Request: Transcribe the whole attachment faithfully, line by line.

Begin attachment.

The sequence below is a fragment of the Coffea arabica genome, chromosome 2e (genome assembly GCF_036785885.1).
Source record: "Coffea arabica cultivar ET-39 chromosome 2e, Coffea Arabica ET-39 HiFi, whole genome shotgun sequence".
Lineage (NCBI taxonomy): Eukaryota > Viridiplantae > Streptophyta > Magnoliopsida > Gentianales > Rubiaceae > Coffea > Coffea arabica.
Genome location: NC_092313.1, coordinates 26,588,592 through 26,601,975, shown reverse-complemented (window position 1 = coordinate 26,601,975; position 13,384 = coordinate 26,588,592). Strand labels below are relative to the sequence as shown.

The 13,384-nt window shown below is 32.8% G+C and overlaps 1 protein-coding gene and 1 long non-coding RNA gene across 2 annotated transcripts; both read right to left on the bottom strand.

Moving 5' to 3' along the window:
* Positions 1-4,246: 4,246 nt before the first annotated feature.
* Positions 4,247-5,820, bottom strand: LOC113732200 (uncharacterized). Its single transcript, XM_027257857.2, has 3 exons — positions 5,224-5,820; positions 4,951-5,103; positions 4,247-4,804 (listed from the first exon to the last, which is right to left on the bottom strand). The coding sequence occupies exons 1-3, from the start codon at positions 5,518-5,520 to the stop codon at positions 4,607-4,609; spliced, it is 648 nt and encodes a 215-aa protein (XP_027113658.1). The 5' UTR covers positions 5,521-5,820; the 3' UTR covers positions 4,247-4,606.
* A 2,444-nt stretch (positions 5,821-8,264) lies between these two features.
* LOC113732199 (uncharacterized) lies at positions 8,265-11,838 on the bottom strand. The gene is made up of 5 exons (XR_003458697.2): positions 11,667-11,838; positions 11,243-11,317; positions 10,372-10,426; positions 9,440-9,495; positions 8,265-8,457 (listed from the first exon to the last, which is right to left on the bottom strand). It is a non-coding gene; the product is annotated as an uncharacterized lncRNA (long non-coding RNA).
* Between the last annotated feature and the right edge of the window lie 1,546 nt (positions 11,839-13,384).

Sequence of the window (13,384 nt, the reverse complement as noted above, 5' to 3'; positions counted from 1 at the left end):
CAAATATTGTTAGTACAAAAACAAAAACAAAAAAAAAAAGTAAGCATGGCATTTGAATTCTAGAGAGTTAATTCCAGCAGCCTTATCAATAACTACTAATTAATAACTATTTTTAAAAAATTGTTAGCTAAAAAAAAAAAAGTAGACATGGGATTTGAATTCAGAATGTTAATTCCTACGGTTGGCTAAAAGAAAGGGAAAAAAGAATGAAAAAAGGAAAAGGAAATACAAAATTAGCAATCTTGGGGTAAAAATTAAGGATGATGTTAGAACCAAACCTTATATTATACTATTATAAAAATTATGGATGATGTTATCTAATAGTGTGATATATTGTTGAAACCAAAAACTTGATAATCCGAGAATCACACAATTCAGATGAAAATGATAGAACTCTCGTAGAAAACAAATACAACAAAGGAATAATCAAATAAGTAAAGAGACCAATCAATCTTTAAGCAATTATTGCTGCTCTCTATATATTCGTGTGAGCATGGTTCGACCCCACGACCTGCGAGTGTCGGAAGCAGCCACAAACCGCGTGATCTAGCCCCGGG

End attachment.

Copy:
The sequence below is a fragment of the Coffea arabica genome, chromosome 2e (genome assembly GCF_036785885.1).
Source record: "Coffea arabica cultivar ET-39 chromosome 2e, Coffea Arabica ET-39 HiFi, whole genome shotgun sequence".
Lineage (NCBI taxonomy): Eukaryota > Viridiplantae > Streptophyta > Magnoliopsida > Gentianales > Rubiaceae > Coffea > Coffea arabica.
Genome location: NC_092313.1, coordinates 26,588,592 through 26,601,975, shown reverse-complemented (window position 1 = coordinate 26,601,975; position 13,384 = coordinate 26,588,592). Strand labels below are relative to the sequence as shown.

The 13,384-nt window shown below is 32.8% G+C and overlaps 1 protein-coding gene and 1 long non-coding RNA gene across 2 annotated transcripts; both read right to left on the bottom strand.

Moving 5' to 3' along the window:
* Positions 1-4,246: 4,246 nt before the first annotated feature.
* Positions 4,247-5,820, bottom strand: LOC113732200 (uncharacterized). Its single transcript, XM_027257857.2, has 3 exons — positions 5,224-5,820; positions 4,951-5,103; positions 4,247-4,804 (listed from the first exon to the last, which is right to left on the bottom strand). The coding sequence occupies exons 1-3, from the start codon at positions 5,518-5,520 to the stop codon at positions 4,607-4,609; spliced, it is 648 nt and encodes a 215-aa protein (XP_027113658.1). The 5' UTR covers positions 5,521-5,820; the 3' UTR covers positions 4,247-4,606.
* A 2,444-nt stretch (positions 5,821-8,264) lies between these two features.
* LOC113732199 (uncharacterized) lies at positions 8,265-11,838 on the bottom strand. The gene is made up of 5 exons (XR_003458697.2): positions 11,667-11,838; positions 11,243-11,317; positions 10,372-10,426; positions 9,440-9,495; positions 8,265-8,457 (listed from the first exon to the last, which is right to left on the bottom strand). It is a non-coding gene; the product is annotated as an uncharacterized lncRNA (long non-coding RNA).
* Between the last annotated feature and the right edge of the window lie 1,546 nt (positions 11,839-13,384).

Sequence of the window (13,384 nt, the reverse complement as noted above, 5' to 3'; positions counted from 1 at the left end):
CAAATATTGTTAGTACAAAAACAAAAACAAAAAAAAAAAGTAAGCATGGCATTTGAATTCTAGAGAGTTAATTCCAGCAGCCTTATCAATAACTACTAATTAATAACTATTTTTAAAAAATTGTTAGCTAAAAAAAAAAAAGTAGACATGGGATTTGAATTCAGAATGTTAATTCCTACGGTTGGCTAAAAGAAAGGGAAAAAAGAATGAAAAAAGGAAAAGGAAATACAAAATTAGCAATCTTGGGGTAAAAATTAAGGATGATGTTAGAACCAAACCTTATATTATACTATTATAAAAATTATGGATGATGTTATCTAATAGTGTGATATATTGTTGAAACCAAAAACTTGATAATCCGAGAATCACACAATTCAGATGAAAATGATAGAACTCTCGTAGAAAACAAATACAACAAAGGAATAATCAAATAAGTAAAGAGACCAATCAATCTTTAAGCAATTATTGCTGCTCTCTATATATTCGTGTGAGCATGGTTCGACCCCACGACCTGCGAGTGTCGGAAGCAGCCACAAACCGCGTGATCTAGCCCCGGG